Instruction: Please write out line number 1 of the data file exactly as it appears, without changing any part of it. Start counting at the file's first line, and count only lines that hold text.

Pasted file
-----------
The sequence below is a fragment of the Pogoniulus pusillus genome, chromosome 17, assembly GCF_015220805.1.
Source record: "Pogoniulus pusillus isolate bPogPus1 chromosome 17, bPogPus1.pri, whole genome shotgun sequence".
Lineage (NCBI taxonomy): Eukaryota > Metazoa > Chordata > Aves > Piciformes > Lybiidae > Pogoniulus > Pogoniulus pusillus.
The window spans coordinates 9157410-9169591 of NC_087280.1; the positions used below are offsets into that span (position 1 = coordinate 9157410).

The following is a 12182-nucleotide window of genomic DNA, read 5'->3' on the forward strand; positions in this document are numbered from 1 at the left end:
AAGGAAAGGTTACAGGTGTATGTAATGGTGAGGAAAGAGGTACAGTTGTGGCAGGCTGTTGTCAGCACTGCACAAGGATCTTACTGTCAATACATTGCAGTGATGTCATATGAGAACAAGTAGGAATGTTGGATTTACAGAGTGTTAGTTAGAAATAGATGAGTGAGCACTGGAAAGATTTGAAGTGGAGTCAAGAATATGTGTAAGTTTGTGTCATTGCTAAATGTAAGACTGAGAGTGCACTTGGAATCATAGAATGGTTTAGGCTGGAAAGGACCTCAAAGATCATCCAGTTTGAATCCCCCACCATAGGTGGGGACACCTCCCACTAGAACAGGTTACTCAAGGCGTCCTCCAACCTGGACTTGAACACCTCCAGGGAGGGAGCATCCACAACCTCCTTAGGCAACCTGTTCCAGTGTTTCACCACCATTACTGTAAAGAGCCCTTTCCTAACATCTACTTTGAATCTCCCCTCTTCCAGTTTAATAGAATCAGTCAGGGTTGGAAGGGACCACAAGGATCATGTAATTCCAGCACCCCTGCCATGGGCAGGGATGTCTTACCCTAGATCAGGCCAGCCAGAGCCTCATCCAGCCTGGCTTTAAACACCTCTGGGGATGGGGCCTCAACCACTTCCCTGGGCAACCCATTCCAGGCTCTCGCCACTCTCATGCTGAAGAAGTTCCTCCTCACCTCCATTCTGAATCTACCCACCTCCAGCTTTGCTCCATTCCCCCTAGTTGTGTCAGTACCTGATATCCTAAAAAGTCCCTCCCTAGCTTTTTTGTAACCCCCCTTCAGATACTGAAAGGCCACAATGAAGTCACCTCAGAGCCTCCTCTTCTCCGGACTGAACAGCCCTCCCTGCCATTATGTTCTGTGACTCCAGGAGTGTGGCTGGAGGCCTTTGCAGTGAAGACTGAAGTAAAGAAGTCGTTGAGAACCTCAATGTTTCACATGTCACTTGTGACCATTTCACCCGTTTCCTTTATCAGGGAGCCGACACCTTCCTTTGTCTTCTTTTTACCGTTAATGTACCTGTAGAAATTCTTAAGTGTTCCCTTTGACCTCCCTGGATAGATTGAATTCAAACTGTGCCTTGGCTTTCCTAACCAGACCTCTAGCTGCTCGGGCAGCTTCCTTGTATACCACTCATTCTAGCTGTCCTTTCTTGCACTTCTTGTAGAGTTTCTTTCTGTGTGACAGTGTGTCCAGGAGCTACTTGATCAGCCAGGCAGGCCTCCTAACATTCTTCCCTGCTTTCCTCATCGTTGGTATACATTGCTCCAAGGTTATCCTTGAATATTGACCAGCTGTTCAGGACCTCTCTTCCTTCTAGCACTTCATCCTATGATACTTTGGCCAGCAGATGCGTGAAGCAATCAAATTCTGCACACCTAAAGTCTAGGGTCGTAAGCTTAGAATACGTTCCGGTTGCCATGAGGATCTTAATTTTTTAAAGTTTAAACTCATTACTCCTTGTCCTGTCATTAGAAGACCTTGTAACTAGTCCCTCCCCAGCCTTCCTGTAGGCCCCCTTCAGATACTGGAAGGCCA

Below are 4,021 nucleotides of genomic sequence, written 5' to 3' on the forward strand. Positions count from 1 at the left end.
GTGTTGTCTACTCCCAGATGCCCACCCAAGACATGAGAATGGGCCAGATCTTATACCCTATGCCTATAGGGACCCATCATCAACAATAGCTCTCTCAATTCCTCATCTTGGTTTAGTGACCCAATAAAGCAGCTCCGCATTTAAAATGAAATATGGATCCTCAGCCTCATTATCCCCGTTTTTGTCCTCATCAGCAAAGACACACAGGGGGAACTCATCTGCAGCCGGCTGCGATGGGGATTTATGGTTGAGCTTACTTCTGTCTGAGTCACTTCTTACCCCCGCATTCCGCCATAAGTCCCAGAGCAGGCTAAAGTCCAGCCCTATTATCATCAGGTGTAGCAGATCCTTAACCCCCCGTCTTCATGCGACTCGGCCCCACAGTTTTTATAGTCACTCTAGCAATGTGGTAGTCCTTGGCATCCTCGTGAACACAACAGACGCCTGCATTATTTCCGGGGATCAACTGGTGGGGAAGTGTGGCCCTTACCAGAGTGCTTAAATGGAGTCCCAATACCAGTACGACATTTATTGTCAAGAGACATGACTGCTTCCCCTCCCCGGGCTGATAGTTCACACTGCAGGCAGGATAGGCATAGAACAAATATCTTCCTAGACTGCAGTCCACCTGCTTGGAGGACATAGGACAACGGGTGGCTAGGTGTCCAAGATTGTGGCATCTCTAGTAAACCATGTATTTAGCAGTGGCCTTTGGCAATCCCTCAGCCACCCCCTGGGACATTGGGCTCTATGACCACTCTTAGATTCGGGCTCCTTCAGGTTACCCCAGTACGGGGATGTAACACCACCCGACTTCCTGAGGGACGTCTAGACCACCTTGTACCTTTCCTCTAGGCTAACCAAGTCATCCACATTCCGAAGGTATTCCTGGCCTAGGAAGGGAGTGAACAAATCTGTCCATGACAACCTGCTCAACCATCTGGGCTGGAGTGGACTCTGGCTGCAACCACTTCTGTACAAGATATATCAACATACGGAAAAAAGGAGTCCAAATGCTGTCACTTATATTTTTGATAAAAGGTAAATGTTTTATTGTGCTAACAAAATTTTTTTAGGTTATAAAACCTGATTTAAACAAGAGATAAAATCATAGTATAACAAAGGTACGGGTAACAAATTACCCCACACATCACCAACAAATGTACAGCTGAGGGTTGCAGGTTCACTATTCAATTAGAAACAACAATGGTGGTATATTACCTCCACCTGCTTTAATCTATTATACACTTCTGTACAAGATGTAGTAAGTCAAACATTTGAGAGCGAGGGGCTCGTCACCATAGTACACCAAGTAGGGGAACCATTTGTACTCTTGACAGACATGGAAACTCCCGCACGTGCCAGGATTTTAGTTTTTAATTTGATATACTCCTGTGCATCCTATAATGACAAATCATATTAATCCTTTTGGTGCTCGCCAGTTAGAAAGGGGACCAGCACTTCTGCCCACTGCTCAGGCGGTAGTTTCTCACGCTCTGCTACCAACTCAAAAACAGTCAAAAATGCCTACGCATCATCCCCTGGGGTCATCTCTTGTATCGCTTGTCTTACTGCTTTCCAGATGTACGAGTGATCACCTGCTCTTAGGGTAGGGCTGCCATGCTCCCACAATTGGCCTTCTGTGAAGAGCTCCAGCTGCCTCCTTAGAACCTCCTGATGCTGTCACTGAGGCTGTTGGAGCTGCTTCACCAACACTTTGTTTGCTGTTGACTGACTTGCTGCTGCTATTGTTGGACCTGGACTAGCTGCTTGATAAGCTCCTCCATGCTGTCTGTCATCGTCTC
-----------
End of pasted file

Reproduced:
The sequence below is a fragment of the Pogoniulus pusillus genome, chromosome 17, assembly GCF_015220805.1.